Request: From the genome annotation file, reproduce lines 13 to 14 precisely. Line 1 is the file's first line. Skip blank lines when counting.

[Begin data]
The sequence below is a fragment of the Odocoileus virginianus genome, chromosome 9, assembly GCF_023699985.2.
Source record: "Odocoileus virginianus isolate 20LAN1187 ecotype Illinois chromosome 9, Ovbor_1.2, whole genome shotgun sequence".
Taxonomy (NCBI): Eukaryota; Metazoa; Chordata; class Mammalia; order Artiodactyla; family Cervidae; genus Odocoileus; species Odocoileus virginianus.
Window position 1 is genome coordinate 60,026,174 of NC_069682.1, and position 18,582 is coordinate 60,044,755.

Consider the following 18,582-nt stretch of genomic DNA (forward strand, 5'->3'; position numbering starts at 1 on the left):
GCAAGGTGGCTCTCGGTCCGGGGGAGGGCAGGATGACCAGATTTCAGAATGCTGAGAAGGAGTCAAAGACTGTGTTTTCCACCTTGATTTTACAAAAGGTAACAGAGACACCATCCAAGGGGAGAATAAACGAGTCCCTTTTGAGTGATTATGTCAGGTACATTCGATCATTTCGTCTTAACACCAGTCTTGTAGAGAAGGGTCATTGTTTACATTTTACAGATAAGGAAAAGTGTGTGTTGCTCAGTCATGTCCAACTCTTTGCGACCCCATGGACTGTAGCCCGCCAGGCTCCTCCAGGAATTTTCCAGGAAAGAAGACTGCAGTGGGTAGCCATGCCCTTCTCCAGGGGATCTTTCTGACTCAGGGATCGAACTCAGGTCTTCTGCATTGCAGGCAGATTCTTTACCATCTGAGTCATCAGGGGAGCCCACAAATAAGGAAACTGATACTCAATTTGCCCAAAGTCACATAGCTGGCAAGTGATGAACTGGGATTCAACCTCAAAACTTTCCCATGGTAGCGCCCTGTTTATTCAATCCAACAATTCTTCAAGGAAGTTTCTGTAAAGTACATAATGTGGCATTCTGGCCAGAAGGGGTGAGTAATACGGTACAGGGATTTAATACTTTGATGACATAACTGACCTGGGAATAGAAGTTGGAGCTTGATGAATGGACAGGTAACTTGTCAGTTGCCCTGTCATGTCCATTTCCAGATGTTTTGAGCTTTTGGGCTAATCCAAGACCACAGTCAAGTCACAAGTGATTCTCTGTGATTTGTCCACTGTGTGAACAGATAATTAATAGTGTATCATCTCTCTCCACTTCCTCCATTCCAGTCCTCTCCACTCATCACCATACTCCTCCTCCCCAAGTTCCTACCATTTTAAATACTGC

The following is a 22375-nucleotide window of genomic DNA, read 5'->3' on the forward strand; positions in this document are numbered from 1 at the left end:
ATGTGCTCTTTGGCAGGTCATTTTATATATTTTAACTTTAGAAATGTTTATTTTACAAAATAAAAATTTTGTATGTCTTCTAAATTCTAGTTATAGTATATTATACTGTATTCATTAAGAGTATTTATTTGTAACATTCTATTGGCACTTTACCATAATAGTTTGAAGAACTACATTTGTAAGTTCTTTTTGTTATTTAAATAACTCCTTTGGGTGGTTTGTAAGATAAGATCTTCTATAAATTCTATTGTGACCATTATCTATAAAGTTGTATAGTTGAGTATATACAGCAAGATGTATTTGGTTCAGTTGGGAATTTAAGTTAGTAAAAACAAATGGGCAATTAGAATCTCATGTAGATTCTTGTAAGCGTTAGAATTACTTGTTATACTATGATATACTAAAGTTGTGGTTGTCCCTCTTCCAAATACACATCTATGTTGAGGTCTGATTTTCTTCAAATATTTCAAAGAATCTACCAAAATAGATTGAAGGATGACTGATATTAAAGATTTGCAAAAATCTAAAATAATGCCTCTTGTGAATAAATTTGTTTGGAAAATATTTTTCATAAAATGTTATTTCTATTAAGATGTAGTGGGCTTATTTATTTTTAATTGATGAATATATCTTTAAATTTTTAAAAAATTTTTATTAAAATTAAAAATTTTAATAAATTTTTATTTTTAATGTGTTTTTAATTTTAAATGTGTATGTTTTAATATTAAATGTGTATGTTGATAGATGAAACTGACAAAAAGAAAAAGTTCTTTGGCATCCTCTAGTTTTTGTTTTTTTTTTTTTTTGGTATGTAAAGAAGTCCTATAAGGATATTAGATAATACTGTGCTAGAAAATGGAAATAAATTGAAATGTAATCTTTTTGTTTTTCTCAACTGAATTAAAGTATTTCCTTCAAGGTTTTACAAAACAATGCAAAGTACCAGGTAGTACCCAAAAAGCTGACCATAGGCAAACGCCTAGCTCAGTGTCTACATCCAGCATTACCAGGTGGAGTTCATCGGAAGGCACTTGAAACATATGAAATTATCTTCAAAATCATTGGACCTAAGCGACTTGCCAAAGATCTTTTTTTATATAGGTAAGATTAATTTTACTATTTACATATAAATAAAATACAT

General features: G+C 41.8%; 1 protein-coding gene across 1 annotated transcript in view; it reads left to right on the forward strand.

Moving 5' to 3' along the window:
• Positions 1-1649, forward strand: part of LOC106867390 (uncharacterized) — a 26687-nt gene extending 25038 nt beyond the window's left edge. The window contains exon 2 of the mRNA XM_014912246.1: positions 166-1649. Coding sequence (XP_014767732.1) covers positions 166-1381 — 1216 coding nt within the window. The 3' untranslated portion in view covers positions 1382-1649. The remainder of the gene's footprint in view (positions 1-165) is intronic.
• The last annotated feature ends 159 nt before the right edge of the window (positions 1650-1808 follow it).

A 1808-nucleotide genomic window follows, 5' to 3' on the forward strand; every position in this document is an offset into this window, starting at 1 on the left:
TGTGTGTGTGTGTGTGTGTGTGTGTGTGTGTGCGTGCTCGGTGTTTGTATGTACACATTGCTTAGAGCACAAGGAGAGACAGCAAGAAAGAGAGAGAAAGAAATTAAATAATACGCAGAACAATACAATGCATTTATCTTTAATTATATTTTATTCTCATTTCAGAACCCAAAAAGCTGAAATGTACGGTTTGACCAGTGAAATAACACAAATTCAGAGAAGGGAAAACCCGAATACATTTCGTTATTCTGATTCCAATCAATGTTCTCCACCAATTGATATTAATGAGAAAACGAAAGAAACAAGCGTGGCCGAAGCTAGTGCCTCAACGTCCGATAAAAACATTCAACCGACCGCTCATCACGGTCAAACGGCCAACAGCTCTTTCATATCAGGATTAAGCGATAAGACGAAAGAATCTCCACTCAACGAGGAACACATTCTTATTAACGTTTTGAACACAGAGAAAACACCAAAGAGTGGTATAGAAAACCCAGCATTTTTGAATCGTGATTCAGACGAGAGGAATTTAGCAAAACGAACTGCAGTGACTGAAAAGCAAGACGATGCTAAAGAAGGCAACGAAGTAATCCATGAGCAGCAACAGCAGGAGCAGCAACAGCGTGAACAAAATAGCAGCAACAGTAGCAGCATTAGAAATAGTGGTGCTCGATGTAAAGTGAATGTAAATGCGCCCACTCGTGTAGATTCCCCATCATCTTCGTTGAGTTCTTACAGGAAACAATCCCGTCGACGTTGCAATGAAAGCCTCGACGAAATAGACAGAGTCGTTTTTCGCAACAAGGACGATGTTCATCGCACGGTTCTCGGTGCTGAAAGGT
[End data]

A 1808-nucleotide genomic window follows, 5' to 3' on the forward strand; every position in this document is an offset into this window, starting at 1 on the left:
TGTGTGTGTGTGTGTGTGTGTGTGTGTGTGTGCGTGCTCGGTGTTTGTATGTACACATTGCTTAGAGCACAAGGAGAGACAGCAAGAAAGAGAGAGAAAGAAATTAAATAATACGCAGAACAATACAATGCATTTATCTTTAATTATATTTTATTCTCATTTCAGAACCCAAAAAGCTGAAATGTACGGTTTGACCAGTGAAATAACACAAATTCAGAGAAGGGAAAACCCGAATACATTTCGTTATTCTGATTCCAATCAATGTTCTCCACCAATTGATATTAATGAGAAAACGAAAGAAACAAGCGTGGCCGAAGCTAGTGCCTCAACGTCCGATAAAAACATTCAACCGACCGCTCATCACGGTCAAACGGCCAACAGCTCTTTCATATCAGGATTAAGCGATAAGACGAAAGAATCTCCACTCAACGAGGAACACATTCTTATTAACGTTTTGAACACAGAGAAAACACCAAAGAGTGGTATAGAAAACCCAGCATTTTTGAATCGTGATTCAGACGAGAGGAATTTAGCAAAACGAACTGCAGTGACTGAAAAGCAAGACGATGCTAAAGAAGGCAACGAAGTAATCCATGAGCAGCAACAGCAGGAGCAGCAACAGCGTGAACAAAATAGCAGCAACAGTAGCAGCATTAGAAATAGTGGTGCTCGATGTAAAGTGAATGTAAATGCGCCCACTCGTGTAGATTCCCCATCATCTTCGTTGAGTTCTTACAGGAAACAATCCCGTCGACGTTGCAATGAAAGCCTCGACGAAATAGACAGAGTCGTTTTTCGCAACAAGGACGATGTTCATCGCACGGTTCTCGGTGCTGAAAGGT